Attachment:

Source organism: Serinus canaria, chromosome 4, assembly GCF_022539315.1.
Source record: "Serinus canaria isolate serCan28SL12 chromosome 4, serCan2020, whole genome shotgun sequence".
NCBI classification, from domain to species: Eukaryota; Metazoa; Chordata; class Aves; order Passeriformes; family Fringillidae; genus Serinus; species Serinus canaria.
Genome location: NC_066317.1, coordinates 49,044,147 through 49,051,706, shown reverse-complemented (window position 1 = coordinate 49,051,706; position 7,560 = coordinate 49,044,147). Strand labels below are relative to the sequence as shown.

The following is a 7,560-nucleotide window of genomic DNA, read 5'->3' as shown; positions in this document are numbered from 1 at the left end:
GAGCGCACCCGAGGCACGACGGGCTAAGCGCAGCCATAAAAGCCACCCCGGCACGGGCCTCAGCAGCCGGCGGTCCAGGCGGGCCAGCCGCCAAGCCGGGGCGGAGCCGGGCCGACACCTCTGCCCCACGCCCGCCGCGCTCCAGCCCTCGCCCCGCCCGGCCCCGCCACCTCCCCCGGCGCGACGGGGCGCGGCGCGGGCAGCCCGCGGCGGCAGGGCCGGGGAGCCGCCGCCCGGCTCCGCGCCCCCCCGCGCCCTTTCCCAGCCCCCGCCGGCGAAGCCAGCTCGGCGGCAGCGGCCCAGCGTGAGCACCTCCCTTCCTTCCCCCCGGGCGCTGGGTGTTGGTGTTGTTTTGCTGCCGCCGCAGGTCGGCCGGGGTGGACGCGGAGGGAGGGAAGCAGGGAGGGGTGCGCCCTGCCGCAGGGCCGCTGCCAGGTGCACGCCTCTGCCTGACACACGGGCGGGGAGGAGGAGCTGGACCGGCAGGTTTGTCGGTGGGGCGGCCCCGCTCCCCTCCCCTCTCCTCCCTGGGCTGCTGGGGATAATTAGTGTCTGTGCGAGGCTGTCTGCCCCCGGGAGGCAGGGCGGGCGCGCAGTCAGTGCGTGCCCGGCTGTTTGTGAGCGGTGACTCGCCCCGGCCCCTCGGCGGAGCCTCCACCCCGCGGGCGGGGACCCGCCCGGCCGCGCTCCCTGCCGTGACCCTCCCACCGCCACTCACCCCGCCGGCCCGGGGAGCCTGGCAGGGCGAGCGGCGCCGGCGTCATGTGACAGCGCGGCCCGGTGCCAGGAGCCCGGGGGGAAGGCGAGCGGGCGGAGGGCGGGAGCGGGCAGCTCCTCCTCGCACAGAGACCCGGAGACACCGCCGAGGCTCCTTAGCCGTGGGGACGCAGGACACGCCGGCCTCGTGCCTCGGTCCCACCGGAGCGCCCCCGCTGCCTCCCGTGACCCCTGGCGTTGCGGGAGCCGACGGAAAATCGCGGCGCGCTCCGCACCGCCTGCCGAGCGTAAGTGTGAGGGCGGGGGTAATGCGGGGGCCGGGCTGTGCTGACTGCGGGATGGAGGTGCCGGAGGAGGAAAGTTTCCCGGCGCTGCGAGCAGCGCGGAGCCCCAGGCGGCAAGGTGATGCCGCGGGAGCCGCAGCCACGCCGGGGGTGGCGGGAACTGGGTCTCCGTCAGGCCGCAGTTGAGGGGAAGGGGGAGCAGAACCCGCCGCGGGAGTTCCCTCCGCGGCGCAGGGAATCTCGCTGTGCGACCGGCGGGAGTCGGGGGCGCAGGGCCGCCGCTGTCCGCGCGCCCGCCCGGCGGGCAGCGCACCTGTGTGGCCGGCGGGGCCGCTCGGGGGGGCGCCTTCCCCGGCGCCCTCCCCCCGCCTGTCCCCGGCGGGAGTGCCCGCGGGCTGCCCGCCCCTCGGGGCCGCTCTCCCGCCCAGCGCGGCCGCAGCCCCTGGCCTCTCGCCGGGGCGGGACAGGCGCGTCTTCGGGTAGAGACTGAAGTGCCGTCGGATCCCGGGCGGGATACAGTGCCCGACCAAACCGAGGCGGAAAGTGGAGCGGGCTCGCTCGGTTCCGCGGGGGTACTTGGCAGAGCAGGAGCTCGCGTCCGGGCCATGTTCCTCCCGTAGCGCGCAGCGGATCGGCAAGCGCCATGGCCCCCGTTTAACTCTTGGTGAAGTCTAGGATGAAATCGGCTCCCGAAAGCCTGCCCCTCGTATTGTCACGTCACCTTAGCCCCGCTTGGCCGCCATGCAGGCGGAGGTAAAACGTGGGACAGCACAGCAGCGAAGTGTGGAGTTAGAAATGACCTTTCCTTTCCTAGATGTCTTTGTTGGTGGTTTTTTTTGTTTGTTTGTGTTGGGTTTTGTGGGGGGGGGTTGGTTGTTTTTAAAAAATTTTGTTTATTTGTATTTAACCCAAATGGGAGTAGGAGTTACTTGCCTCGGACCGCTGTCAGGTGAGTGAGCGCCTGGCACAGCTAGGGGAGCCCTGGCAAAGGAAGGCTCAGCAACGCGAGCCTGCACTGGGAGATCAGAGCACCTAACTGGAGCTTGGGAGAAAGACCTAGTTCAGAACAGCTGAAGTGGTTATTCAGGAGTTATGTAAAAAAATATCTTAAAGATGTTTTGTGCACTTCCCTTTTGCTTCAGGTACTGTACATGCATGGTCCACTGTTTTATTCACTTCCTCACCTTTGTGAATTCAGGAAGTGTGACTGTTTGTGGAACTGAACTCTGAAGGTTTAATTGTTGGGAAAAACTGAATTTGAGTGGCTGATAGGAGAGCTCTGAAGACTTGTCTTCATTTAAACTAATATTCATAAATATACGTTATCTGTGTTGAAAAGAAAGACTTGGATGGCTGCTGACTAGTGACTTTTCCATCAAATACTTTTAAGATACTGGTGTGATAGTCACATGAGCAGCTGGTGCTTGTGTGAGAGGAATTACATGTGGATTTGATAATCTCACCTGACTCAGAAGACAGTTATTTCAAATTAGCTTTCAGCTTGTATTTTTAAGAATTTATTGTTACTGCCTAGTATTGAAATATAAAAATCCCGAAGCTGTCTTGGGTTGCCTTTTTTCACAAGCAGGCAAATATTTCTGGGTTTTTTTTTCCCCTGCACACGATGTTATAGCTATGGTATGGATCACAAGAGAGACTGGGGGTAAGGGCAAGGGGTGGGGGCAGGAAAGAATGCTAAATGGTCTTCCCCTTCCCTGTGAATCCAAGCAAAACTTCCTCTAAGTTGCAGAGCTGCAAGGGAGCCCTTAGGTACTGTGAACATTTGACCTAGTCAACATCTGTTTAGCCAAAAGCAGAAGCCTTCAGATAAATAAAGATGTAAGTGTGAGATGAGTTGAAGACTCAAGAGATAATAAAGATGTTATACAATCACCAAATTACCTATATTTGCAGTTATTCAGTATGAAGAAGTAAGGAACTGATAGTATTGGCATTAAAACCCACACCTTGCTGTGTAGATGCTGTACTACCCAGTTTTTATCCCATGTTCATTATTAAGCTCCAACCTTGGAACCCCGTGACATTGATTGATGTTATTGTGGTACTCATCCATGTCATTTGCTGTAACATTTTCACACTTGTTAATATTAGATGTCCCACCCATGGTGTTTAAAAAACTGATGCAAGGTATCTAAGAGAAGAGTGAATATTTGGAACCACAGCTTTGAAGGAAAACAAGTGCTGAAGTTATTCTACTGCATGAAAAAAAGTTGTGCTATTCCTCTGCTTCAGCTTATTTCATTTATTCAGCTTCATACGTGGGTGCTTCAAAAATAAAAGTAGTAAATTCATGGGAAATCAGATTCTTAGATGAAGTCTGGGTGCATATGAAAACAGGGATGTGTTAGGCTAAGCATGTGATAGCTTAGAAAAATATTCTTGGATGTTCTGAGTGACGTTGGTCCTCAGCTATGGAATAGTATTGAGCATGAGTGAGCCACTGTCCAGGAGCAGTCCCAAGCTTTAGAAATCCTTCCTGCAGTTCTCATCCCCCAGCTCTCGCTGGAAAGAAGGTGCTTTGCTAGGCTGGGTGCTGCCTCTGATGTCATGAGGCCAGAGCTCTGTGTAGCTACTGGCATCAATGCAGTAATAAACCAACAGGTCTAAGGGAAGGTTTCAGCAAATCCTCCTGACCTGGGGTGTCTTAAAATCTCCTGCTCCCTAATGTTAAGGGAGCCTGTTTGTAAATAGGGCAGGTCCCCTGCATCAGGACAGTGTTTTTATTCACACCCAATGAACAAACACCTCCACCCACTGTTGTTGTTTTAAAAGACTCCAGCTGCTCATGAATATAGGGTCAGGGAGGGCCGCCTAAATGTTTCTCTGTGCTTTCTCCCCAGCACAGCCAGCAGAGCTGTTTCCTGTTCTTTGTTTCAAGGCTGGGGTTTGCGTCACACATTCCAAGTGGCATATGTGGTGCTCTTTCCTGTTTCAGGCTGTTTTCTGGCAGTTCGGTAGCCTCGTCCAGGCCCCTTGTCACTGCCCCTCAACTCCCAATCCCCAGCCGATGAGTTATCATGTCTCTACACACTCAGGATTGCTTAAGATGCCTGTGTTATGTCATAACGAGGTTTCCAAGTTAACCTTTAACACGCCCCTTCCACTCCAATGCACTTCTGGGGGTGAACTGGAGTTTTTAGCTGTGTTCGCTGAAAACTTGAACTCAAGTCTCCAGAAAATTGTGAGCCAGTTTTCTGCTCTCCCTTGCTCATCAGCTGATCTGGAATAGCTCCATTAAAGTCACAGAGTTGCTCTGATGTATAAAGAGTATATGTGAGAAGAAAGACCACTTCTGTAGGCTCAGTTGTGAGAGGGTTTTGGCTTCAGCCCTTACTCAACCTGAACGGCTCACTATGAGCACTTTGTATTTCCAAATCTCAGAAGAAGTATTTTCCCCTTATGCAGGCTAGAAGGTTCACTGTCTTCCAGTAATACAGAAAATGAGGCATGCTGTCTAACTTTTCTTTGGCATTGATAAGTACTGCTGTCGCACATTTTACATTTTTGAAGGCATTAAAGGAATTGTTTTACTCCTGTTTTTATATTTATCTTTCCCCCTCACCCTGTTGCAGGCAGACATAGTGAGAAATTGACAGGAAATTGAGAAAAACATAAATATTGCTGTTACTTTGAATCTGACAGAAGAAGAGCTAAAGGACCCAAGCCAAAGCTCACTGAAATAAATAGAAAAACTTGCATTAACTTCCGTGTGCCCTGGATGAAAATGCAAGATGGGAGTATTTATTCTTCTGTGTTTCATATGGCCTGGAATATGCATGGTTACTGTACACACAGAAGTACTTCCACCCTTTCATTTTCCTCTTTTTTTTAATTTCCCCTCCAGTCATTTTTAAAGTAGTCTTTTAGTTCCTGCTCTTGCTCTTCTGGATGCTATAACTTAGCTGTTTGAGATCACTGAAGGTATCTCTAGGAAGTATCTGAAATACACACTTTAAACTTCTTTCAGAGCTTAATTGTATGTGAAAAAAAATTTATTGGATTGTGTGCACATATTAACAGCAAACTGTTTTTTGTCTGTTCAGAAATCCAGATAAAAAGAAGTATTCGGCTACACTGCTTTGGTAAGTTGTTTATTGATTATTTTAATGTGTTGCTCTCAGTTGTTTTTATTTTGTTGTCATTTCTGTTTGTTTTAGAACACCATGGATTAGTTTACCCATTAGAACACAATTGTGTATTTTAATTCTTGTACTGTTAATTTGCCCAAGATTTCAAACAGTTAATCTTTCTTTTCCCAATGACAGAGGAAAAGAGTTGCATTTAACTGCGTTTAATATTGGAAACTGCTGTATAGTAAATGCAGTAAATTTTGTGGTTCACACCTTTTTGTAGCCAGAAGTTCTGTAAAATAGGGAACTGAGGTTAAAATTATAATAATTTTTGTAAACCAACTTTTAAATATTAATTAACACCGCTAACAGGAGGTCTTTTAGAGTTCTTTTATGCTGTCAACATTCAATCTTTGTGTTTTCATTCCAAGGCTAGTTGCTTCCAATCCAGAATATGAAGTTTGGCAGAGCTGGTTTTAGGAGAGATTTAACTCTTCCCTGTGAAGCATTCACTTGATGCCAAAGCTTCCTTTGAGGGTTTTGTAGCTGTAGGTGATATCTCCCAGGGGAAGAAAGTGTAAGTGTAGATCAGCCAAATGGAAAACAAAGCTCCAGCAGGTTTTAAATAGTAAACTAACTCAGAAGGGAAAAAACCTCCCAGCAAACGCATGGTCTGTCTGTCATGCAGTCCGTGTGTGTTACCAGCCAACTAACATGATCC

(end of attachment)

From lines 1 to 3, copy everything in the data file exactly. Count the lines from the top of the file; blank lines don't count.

Source organism: Serinus canaria, chromosome 4, assembly GCF_022539315.1.
Source record: "Serinus canaria isolate serCan28SL12 chromosome 4, serCan2020, whole genome shotgun sequence".
NCBI classification, from domain to species: Eukaryota; Metazoa; Chordata; class Aves; order Passeriformes; family Fringillidae; genus Serinus; species Serinus canaria.